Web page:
The Aged Rodent Tissue Bank is a cost-effective resource for aging research---a note of scientific interest

The National Institute on Aging (NIA), one of the institutes of the National Institutes of Health USA, has long provided biological resources to the biogerontology community to foster research on aging. The NIA established the Aged Rodent Tissue Bank (ARTB) as a source of fresh-frozen and fixed tissues suitable for multiple experimental protocols for research labs across the country. The ARTB is maintained under contractual arrangement by the University of Washington, Seattle, WA.

Several tissues are collected from mice and rats at ages ranging from young to old. All animal colonies are maintained in barrier facilities under specific pathogen free conditions. At the time of collection, tissues are flash-frozen and stored at -80°C, rendering them suitable for molecular and biological protocols and some cytochemical procedures. The ARTB also offers formalin- or ethanol-fixed tissues that can be used for a variety of staining procedures. Tissue microarrays (TMAs) on glass slides, representing different tissues/ages, will be available through the ARTB in the near future.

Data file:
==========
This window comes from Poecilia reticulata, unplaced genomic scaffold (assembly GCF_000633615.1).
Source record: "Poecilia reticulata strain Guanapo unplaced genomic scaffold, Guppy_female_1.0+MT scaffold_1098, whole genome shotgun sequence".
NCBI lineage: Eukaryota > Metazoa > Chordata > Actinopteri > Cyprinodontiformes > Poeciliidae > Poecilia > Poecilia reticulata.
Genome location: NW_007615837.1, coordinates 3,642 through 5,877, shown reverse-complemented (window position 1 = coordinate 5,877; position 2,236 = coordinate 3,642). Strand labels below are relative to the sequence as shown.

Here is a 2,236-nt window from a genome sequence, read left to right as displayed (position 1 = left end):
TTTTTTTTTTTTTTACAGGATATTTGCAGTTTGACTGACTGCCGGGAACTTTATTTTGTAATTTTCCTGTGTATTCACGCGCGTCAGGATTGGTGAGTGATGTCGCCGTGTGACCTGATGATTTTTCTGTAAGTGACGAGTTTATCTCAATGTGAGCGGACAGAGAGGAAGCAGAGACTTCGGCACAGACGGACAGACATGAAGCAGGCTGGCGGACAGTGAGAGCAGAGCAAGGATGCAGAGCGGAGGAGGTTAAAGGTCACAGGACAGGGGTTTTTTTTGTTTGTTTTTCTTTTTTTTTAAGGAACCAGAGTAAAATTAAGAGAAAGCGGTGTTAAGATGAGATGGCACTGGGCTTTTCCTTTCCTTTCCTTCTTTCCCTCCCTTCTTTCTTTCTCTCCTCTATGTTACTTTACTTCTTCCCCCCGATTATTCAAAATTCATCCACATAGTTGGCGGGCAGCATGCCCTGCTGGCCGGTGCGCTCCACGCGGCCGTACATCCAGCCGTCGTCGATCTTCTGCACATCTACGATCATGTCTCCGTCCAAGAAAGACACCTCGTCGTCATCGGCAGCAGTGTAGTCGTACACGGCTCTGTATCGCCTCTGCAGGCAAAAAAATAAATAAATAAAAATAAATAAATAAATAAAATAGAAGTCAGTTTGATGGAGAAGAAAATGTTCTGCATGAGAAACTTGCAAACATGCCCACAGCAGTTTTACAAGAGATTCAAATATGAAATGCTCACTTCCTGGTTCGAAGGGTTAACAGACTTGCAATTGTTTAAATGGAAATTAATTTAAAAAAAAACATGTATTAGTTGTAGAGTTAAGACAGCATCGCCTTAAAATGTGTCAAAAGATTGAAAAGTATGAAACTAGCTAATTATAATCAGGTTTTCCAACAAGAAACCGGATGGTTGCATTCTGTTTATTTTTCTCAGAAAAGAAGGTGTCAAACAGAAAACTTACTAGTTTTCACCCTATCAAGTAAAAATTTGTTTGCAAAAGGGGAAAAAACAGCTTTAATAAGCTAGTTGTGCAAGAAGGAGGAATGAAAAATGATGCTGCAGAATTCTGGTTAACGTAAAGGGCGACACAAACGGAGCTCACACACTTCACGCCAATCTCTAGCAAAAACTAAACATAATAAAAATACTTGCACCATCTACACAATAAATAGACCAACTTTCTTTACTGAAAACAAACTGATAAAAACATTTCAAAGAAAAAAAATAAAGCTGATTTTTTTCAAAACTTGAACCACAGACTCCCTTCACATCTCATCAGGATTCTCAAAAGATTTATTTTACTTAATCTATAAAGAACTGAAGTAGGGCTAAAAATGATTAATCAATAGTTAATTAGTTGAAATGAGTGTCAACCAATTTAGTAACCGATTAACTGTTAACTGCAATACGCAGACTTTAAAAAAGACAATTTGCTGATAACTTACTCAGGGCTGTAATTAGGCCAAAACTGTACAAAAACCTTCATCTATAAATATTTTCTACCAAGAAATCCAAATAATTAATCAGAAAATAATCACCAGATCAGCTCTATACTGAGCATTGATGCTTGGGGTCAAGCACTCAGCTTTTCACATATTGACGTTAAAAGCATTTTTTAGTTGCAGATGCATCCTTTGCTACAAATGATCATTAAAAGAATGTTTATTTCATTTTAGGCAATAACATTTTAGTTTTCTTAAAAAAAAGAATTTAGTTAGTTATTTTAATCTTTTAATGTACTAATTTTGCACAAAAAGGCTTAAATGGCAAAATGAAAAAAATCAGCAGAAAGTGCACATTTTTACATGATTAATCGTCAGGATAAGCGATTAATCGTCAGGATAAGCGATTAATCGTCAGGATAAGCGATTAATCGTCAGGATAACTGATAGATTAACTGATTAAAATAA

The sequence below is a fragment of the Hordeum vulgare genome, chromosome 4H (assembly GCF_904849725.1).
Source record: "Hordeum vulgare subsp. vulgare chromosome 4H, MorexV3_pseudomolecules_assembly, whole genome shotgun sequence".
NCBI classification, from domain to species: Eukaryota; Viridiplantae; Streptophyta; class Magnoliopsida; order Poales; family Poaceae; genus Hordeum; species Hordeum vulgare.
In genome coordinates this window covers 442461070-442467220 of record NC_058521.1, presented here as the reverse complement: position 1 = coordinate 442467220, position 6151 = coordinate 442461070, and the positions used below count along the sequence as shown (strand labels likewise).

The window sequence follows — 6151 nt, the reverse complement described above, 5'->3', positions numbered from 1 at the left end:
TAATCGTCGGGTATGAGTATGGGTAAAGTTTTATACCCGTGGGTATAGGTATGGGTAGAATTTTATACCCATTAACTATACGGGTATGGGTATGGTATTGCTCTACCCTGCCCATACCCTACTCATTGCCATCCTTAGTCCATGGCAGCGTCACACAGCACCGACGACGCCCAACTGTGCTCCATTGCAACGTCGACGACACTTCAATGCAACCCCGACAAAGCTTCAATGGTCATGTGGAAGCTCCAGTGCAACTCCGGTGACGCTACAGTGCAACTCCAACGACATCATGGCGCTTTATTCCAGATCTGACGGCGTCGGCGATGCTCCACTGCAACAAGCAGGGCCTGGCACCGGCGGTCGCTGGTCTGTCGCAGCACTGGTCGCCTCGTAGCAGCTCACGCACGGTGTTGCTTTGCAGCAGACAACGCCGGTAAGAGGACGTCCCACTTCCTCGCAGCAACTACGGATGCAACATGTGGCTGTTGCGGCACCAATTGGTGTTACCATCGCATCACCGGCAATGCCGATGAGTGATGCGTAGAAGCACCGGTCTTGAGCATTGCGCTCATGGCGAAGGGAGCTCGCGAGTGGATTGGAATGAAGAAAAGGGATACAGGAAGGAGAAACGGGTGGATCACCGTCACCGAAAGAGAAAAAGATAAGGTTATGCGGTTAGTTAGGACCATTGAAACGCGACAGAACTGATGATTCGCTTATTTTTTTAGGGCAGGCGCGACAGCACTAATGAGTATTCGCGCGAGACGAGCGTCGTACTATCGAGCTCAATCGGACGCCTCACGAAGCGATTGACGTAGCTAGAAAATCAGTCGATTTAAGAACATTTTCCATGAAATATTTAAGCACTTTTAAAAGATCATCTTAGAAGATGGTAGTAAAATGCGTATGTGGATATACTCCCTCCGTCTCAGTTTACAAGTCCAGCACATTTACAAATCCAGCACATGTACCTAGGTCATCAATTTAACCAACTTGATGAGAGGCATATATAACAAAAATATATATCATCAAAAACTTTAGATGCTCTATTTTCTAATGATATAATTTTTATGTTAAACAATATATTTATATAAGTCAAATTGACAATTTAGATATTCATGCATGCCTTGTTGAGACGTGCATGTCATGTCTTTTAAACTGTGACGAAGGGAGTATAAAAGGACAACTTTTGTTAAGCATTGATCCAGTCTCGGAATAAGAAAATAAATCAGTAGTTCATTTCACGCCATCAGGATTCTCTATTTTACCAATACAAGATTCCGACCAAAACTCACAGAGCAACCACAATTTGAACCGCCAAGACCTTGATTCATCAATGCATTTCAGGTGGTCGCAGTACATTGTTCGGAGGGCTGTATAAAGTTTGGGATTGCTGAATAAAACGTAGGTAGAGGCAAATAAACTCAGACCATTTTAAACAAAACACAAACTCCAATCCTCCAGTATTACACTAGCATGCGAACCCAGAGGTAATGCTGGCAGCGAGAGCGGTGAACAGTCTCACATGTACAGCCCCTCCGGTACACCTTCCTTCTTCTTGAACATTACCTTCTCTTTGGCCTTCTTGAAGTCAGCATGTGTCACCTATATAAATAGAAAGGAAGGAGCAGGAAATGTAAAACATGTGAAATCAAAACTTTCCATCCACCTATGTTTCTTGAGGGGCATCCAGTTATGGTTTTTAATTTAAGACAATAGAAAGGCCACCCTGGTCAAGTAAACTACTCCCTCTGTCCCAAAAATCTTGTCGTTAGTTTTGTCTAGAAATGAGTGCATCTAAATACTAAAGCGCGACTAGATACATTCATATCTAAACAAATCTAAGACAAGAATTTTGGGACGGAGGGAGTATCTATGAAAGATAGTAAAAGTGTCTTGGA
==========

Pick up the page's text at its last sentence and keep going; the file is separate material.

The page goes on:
The ARTB currently has an inventory of over 33,000 cryopreserved tissues from C57BL/6 and Balb/cBy mice, and Fisher 344 and Brown Norway rats, plus F1 hybrids of the respective species: CB6F1 and FBNF1. Several age cohorts are represented, including four, 12, 18, 24, and 32 month-old mice, and four, 12, 18, 24, and 28-month old rats. Limited tissue inventory is available from past collections of calorically restricted animals of the above strains as well as from B6D2F1 mice. Tissues from the ARTB are available to investigators at academic and nonprofit research institutions who are engaged in funded research on aging. For more details and to request tissues, please visit the website:

The ARTB represents a cost-effective way to access tissues from a wide range of ages of inbred strains of mice and rats commonly used in aging research thereby alleviating the need to maintain live animals.

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